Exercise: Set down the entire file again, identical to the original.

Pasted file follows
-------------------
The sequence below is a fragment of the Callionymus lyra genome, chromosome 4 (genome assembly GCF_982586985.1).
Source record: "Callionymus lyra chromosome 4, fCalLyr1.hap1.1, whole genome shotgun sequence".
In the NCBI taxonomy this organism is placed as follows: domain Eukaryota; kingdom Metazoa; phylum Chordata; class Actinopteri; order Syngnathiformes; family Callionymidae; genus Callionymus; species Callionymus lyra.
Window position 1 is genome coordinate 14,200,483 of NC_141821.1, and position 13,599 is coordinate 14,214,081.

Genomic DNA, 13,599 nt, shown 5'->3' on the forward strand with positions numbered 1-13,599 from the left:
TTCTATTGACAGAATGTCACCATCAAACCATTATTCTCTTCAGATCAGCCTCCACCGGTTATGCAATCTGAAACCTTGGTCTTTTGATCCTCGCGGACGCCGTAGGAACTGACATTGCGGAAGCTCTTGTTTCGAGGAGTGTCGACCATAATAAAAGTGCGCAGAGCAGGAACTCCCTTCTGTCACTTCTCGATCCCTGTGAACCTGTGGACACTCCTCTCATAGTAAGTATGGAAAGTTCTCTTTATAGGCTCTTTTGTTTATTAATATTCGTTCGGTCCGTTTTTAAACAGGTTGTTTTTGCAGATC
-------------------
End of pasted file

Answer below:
The sequence below is a fragment of the Callionymus lyra genome, chromosome 4 (genome assembly GCF_982586985.1).
Source record: "Callionymus lyra chromosome 4, fCalLyr1.hap1.1, whole genome shotgun sequence".
In the NCBI taxonomy this organism is placed as follows: domain Eukaryota; kingdom Metazoa; phylum Chordata; class Actinopteri; order Syngnathiformes; family Callionymidae; genus Callionymus; species Callionymus lyra.
Window position 1 is genome coordinate 14,200,483 of NC_141821.1, and position 13,599 is coordinate 14,214,081.

Genomic DNA, 13,599 nt, shown 5'->3' on the forward strand with positions numbered 1-13,599 from the left:
TTCTATTGACAGAATGTCACCATCAAACCATTATTCTCTTCAGATCAGCCTCCACCGGTTATGCAATCTGAAACCTTGGTCTTTTGATCCTCGCGGACGCCGTAGGAACTGACATTGCGGAAGCTCTTGTTTCGAGGAGTGTCGACCATAATAAAAGTGCGCAGAGCAGGAACTCCCTTCTGTCACTTCTCGATCCCTGTGAACCTGTGGACACTCCTCTCATAGTAAGTATGGAAAGTTCTCTTTATAGGCTCTTTTGTTTATTAATATTCGTTCGGTCCGTTTTTAAACAGGTTGTTTTTGCAGATC